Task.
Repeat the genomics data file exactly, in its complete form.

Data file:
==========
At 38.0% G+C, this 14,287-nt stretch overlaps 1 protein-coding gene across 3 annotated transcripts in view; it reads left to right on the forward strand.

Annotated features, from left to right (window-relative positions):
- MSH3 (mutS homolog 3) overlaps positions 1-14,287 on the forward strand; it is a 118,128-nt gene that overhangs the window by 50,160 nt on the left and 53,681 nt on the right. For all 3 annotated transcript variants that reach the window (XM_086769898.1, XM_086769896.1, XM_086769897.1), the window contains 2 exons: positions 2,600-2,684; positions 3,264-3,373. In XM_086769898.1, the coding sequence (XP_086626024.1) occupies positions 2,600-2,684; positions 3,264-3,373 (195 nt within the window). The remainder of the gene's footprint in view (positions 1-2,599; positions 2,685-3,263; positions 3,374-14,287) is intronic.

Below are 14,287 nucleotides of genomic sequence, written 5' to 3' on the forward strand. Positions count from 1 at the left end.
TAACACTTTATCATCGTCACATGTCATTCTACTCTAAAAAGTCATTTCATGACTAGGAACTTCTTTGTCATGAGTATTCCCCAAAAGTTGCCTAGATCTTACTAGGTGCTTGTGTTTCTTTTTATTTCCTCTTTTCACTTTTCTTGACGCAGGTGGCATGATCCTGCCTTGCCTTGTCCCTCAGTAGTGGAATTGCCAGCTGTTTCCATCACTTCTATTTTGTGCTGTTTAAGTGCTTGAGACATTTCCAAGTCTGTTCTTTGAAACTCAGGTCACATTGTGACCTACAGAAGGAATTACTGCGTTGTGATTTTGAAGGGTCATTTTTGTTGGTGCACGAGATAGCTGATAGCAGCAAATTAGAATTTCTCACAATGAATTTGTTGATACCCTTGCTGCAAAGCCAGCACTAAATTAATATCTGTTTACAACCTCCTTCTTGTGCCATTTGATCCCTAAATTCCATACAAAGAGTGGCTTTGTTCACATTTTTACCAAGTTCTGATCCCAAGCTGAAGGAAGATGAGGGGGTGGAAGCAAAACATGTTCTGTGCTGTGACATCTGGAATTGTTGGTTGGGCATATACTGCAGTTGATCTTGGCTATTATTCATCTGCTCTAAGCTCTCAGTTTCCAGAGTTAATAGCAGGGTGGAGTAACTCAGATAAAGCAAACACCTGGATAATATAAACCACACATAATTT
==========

At 38.0% G+C, this 14,287-nt stretch overlaps 1 protein-coding gene across 3 annotated transcripts in view; it reads left to right on the forward strand.

Annotated features, from left to right (window-relative positions):
- MSH3 (mutS homolog 3) overlaps positions 1-14,287 on the forward strand; it is a 118,128-nt gene that overhangs the window by 50,160 nt on the left and 53,681 nt on the right. For all 3 annotated transcript variants that reach the window (XM_086769898.1, XM_086769896.1, XM_086769897.1), the window contains 2 exons: positions 2,600-2,684; positions 3,264-3,373. In XM_086769898.1, the coding sequence (XP_086626024.1) occupies positions 2,600-2,684; positions 3,264-3,373 (195 nt within the window). The remainder of the gene's footprint in view (positions 1-2,599; positions 2,685-3,263; positions 3,374-14,287) is intronic.

Below are 14,287 nucleotides of genomic sequence, written 5' to 3' on the forward strand. Positions count from 1 at the left end.
TAACACTTTATCATCGTCACATGTCATTCTACTCTAAAAAGTCATTTCATGACTAGGAACTTCTTTGTCATGAGTATTCCCCAAAAGTTGCCTAGATCTTACTAGGTGCTTGTGTTTCTTTTTATTTCCTCTTTTCACTTTTCTTGACGCAGGTGGCATGATCCTGCCTTGCCTTGTCCCTCAGTAGTGGAATTGCCAGCTGTTTCCATCACTTCTATTTTGTGCTGTTTAAGTGCTTGAGACATTTCCAAGTCTGTTCTTTGAAACTCAGGTCACATTGTGACCTACAGAAGGAATTACTGCGTTGTGATTTTGAAGGGTCATTTTTGTTGGTGCACGAGATAGCTGATAGCAGCAAATTAGAATTTCTCACAATGAATTTGTTGATACCCTTGCTGCAAAGCCAGCACTAAATTAATATCTGTTTACAACCTCCTTCTTGTGCCATTTGATCCCTAAATTCCATACAAAGAGTGGCTTTGTTCACATTTTTACCAAGTTCTGATCCCAAGCTGAAGGAAGATGAGGGGGTGGAAGCAAAACATGTTCTGTGCTGTGACATCTGGAATTGTTGGTTGGGCATATACTGCAGTTGATCTTGGCTATTATTCATCTGCTCTAAGCTCTCAGTTTCCAGAGTTAATAGCAGGGTGGAGTAACTCAGATAAAGCAAACACCTGGATAATATAAACCACACATAATTT